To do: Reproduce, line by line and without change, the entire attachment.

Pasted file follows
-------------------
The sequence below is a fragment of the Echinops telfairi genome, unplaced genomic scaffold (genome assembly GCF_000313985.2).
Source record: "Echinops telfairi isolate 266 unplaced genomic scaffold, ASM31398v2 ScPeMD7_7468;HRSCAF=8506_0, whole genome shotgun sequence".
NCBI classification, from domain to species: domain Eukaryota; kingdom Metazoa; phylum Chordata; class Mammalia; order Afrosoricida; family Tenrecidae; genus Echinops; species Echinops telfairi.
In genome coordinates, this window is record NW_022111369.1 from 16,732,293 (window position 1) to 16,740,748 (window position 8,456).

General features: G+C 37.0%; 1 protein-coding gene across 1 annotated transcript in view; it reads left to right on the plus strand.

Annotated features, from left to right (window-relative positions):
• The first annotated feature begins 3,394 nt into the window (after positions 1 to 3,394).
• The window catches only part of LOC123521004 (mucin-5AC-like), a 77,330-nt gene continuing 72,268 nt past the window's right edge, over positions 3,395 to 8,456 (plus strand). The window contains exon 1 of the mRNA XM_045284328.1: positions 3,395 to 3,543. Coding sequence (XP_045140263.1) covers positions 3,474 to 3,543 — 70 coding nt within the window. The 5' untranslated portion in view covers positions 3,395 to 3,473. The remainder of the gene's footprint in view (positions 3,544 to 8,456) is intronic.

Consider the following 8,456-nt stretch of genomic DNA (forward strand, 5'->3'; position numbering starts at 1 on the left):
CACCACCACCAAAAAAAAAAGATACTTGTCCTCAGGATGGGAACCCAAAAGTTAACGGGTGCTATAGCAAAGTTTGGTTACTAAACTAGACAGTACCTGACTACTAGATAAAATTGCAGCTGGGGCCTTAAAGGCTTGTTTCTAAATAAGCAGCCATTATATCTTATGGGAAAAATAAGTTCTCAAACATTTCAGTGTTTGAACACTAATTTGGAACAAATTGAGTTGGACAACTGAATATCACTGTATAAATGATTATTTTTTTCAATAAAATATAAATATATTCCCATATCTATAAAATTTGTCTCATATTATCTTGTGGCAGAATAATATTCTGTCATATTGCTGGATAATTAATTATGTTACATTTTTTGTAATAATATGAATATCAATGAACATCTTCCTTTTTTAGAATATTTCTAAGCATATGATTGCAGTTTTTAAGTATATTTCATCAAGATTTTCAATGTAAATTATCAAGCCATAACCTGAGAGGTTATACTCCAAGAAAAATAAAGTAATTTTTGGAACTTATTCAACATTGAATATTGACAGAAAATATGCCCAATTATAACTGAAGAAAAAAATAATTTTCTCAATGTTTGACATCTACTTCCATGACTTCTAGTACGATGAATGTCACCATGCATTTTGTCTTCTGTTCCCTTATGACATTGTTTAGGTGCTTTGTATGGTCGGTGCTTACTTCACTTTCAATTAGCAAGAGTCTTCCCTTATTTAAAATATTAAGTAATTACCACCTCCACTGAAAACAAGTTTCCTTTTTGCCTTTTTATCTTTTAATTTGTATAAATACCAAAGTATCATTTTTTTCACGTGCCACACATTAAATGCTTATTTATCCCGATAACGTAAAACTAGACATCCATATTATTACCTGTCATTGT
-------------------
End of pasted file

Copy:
The sequence below is a fragment of the Echinops telfairi genome, unplaced genomic scaffold (genome assembly GCF_000313985.2).
Source record: "Echinops telfairi isolate 266 unplaced genomic scaffold, ASM31398v2 ScPeMD7_7468;HRSCAF=8506_0, whole genome shotgun sequence".
NCBI classification, from domain to species: domain Eukaryota; kingdom Metazoa; phylum Chordata; class Mammalia; order Afrosoricida; family Tenrecidae; genus Echinops; species Echinops telfairi.
In genome coordinates, this window is record NW_022111369.1 from 16,732,293 (window position 1) to 16,740,748 (window position 8,456).

General features: G+C 37.0%; 1 protein-coding gene across 1 annotated transcript in view; it reads left to right on the plus strand.

Annotated features, from left to right (window-relative positions):
• The first annotated feature begins 3,394 nt into the window (after positions 1 to 3,394).
• The window catches only part of LOC123521004 (mucin-5AC-like), a 77,330-nt gene continuing 72,268 nt past the window's right edge, over positions 3,395 to 8,456 (plus strand). The window contains exon 1 of the mRNA XM_045284328.1: positions 3,395 to 3,543. Coding sequence (XP_045140263.1) covers positions 3,474 to 3,543 — 70 coding nt within the window. The 5' untranslated portion in view covers positions 3,395 to 3,473. The remainder of the gene's footprint in view (positions 3,544 to 8,456) is intronic.

Consider the following 8,456-nt stretch of genomic DNA (forward strand, 5'->3'; position numbering starts at 1 on the left):
CACCACCACCAAAAAAAAAAGATACTTGTCCTCAGGATGGGAACCCAAAAGTTAACGGGTGCTATAGCAAAGTTTGGTTACTAAACTAGACAGTACCTGACTACTAGATAAAATTGCAGCTGGGGCCTTAAAGGCTTGTTTCTAAATAAGCAGCCATTATATCTTATGGGAAAAATAAGTTCTCAAACATTTCAGTGTTTGAACACTAATTTGGAACAAATTGAGTTGGACAACTGAATATCACTGTATAAATGATTATTTTTTTCAATAAAATATAAATATATTCCCATATCTATAAAATTTGTCTCATATTATCTTGTGGCAGAATAATATTCTGTCATATTGCTGGATAATTAATTATGTTACATTTTTTGTAATAATATGAATATCAATGAACATCTTCCTTTTTTAGAATATTTCTAAGCATATGATTGCAGTTTTTAAGTATATTTCATCAAGATTTTCAATGTAAATTATCAAGCCATAACCTGAGAGGTTATACTCCAAGAAAAATAAAGTAATTTTTGGAACTTATTCAACATTGAATATTGACAGAAAATATGCCCAATTATAACTGAAGAAAAAAATAATTTTCTCAATGTTTGACATCTACTTCCATGACTTCTAGTACGATGAATGTCACCATGCATTTTGTCTTCTGTTCCCTTATGACATTGTTTAGGTGCTTTGTATGGTCGGTGCTTACTTCACTTTCAATTAGCAAGAGTCTTCCCTTATTTAAAATATTAAGTAATTACCACCTCCACTGAAAACAAGTTTCCTTTTTGCCTTTTTATCTTTTAATTTGTATAAATACCAAAGTATCATTTTTTTCACGTGCCACACATTAAATGCTTATTTATCCCGATAACGTAAAACTAGACATCCATATTATTACCTGTCATTGT